Tynker brings programming lessons into the home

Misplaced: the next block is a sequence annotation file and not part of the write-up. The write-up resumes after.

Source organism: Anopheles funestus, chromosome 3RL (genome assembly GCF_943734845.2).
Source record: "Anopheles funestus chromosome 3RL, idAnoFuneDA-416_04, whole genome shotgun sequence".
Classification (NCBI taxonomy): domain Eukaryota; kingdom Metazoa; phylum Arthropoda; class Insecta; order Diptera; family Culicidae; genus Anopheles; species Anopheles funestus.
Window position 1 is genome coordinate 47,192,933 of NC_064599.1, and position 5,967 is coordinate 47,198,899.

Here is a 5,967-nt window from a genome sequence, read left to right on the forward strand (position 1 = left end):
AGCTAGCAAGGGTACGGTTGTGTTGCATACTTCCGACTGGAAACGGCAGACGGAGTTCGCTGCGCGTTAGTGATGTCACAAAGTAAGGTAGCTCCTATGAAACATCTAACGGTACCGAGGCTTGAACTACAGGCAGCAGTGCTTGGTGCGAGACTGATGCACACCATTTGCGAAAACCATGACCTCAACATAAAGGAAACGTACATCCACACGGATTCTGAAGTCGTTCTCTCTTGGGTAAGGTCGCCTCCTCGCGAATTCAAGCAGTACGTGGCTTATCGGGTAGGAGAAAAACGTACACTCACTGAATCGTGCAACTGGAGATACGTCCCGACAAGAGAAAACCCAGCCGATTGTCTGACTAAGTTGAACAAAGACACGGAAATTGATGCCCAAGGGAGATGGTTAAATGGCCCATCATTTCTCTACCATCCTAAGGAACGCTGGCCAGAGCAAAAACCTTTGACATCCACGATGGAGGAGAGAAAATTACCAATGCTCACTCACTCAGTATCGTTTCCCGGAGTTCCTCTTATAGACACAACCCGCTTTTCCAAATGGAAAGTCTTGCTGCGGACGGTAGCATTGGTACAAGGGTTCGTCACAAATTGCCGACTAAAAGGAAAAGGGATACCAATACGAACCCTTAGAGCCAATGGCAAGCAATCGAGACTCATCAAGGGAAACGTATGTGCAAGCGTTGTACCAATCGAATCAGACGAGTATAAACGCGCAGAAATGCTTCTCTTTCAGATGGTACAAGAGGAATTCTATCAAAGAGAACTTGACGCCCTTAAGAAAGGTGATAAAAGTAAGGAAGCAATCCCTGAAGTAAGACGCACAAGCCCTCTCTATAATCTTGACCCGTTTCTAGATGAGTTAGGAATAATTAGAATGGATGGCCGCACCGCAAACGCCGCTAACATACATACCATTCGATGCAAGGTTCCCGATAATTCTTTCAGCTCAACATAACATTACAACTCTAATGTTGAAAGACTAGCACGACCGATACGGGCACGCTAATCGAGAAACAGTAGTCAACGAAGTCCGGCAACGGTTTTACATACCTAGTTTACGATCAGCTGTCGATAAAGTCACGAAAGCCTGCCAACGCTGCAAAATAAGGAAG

first_img(Phys.org) —Tynker announced last week that its educational system for teaching programming to students in elementary and middle schools will take on a new offering, and it is now for home use too. The Tynker for Home system arrives on the heels of Tynker for Schools, which was launched in April as a ready to use curriculum. The courses teach programming skills and computational thinking. Students are exposed to the problem-solving process, knowing how to use computing tools and taking steps needed to solve problems. Tynker’s lessons for school and home use come at a time when those in the computer industry see the increase in such teaching initiatives as not as too many fingers in the pie but rather with relief that such options are increasing. Campus teams, foundations and technology executives want to see the education of children as future programmers and engineers under way, as most American elementary schools offer no introduction to programming. Many computer professionals say that computational thinking and computer programming should be part of a student’s education.Snap!, for one, is a reimplementation of BYOB (Build Your Own Blocks), a language for teaching high school and college computer science. The initiative was inspired by Scratch. Snap! is a visual, drag-and-drop programming language presented by the University of California at Berkeley. Elsewhere, Code.org has said its mission is in bringing computer science classes to every K-12 school in the United States, especially in urban and rural neighborhoods. The result is an “Introduction to Programming” course. If a child were told a weekend morning would be spent learning vector drawing, encapsulating code, and absolute positioning, the child would think this was some sort of punishment, like a time out in a corner, but McFarland’s course is teaching the fundamentals through such lessons as Train the Dog, Robot Defense, and TynkerBlocks. The self-paced course is designed for children in fourth through eighth grades and costs $50 per student.The course includes use of a multimedia library with sounds, animations and scenes along with game design tools. Badges are offered at the end of each chapter; students take quizzes and solve puzzles for an assessment of what they have learned from each chapter; a final exam is tied to their earning certification of having completed the course. Tynker’s lessons in the school can introduce the fundamentals in grades three to eight along with teacher lesson plans, email and telephone support. The system, according to Tynker, has been put to use in “hundreds” of schools. This visual programming platform allows students to learn at their own pace and the teacher extends one on one attention. While intended for students starting at grade three, the company web site makes note that there is no right age to learn how to code, only stages that can be recommended as levels of readiness where students are able to read, write, and understand relationships between cause and effect. The company founders built the system as a browser-based platform written with Open Web standards such as JavaScript, HTML5 and CSS3. The system has character editors and other tools. The company attributes its inspiration from Scratch, launched in 2009 as a program for teaching young people, especially ages eight to 16, how to create their own stories, games, and animations. Scratch was launched as a project of the Lifelong Kindergarten Group at the MIT Media Lab.To come up with the Tynker home edition, Tynker CEO Krishna Vedati, turned to David McFarland, Portland, Oregon-based web developer and author of O’Reilly’s “The Missing Manual” series on Dreamweaver, JavaScript and CSS. He also teaches at Portland State University. This document is subject to copyright. Apart from any fair dealing for the purpose of private study or research, no part may be reproduced without the written permission. The content is provided for information purposes only. More information: www.tynker.com/Press releasecenter_img Coding camps for kids rise in popularity Explore further © 2013 Phys.org Citation: Tynker brings programming lessons into the home (2013, August 12) retrieved 18 August 2019 from https://phys.org/news/2013-08-tynker-lessons-home.htmllast_img read more